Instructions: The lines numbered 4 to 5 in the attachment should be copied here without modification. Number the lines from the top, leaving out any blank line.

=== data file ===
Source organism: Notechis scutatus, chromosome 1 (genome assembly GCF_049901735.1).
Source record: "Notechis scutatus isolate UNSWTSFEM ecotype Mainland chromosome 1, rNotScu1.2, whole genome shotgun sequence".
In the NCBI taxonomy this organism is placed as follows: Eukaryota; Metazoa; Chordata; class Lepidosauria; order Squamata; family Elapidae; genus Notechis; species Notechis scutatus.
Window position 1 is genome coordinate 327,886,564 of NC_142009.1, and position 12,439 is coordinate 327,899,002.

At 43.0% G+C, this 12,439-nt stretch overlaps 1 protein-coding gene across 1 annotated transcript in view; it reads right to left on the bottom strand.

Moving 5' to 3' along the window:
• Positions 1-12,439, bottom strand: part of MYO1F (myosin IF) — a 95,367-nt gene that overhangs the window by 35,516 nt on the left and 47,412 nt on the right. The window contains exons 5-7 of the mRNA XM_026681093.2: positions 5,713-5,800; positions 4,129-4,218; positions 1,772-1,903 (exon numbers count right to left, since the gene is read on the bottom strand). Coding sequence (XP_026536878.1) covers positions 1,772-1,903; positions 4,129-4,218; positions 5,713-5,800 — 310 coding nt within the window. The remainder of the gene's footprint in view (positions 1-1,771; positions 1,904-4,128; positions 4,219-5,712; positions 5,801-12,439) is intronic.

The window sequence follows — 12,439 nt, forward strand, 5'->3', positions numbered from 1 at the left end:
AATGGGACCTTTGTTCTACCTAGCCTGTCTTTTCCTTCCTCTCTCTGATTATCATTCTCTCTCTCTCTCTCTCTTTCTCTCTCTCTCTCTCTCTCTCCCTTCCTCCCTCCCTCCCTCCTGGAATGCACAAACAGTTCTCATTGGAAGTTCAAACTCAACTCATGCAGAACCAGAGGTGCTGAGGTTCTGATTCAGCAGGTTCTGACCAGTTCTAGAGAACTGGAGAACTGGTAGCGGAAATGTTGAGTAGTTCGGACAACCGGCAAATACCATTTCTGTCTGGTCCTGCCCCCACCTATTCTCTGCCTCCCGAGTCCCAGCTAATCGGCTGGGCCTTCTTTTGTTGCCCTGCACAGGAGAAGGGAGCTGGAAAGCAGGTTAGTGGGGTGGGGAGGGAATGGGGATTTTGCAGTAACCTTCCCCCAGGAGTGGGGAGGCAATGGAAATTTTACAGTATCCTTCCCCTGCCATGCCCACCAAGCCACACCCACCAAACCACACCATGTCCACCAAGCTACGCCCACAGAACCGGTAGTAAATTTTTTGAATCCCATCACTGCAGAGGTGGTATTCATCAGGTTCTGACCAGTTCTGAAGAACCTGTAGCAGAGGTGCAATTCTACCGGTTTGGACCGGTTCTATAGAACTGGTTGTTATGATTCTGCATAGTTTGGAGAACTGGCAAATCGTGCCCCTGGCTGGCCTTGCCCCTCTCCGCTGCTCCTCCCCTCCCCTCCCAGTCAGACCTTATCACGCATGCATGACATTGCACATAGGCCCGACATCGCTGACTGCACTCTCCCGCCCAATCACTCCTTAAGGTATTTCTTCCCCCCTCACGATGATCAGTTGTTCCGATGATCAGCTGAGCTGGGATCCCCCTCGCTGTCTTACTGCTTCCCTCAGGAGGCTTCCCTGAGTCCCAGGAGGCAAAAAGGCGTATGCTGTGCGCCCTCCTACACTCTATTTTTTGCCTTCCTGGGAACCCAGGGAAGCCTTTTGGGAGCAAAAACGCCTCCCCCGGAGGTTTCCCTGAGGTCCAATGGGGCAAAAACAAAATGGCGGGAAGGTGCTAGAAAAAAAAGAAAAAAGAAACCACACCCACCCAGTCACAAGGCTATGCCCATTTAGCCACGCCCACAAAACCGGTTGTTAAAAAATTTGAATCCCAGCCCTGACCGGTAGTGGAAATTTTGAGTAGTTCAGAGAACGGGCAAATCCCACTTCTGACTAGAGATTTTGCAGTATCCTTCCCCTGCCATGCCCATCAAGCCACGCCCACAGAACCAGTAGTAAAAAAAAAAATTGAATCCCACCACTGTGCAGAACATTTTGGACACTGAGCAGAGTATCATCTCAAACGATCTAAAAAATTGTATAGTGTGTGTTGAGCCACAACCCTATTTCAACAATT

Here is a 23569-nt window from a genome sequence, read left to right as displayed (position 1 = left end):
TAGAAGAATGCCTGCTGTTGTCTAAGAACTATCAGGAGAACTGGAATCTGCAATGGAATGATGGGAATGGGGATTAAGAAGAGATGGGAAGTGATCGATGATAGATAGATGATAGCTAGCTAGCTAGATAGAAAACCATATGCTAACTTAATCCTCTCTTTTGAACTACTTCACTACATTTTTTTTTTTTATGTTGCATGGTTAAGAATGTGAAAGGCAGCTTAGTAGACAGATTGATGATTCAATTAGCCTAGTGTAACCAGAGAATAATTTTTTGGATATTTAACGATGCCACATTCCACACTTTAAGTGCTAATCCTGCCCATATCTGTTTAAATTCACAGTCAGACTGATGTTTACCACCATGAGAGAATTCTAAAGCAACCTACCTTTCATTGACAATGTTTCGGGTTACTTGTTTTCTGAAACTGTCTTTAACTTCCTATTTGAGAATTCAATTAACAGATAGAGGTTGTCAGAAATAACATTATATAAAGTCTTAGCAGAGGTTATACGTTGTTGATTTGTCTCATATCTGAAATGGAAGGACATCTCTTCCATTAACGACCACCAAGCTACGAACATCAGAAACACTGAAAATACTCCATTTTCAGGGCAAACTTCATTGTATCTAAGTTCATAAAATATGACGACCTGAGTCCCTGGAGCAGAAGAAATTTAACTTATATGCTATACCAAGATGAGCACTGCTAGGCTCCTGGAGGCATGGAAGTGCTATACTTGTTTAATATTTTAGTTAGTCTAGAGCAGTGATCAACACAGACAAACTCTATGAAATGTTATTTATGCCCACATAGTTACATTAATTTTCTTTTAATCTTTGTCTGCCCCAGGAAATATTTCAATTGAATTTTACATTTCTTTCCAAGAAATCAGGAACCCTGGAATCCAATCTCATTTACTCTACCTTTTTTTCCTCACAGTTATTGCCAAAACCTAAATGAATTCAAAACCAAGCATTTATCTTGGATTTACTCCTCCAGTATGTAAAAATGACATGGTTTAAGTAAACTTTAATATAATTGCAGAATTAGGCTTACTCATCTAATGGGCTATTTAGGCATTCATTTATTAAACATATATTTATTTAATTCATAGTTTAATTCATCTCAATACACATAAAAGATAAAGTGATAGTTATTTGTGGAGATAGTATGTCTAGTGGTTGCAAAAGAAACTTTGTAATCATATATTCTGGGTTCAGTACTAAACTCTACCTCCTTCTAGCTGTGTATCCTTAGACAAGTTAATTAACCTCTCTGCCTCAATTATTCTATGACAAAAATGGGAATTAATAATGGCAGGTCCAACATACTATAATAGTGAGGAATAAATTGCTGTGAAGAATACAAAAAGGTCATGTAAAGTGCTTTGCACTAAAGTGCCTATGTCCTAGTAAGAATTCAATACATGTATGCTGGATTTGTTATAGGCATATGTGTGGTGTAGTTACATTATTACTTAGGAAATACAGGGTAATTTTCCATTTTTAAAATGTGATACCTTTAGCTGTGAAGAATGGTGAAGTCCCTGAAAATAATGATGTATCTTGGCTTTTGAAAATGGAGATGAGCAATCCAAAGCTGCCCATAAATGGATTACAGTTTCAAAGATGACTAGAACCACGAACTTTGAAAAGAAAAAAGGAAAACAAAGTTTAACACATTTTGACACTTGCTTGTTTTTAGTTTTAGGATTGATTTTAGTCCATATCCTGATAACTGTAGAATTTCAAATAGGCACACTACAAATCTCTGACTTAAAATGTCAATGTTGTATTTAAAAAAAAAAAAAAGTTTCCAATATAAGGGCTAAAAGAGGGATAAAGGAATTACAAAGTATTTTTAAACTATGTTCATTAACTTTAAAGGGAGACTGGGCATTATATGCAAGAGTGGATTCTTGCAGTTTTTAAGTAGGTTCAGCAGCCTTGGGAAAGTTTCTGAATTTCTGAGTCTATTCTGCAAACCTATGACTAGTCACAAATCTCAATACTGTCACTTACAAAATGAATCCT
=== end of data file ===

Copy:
Window position 1 is genome coordinate 327,886,564 of NC_142009.1, and position 12,439 is coordinate 327,899,002.

At 43.0% G+C, this 12,439-nt stretch overlaps 1 protein-coding gene across 1 annotated transcript in view; it reads right to left on the bottom strand.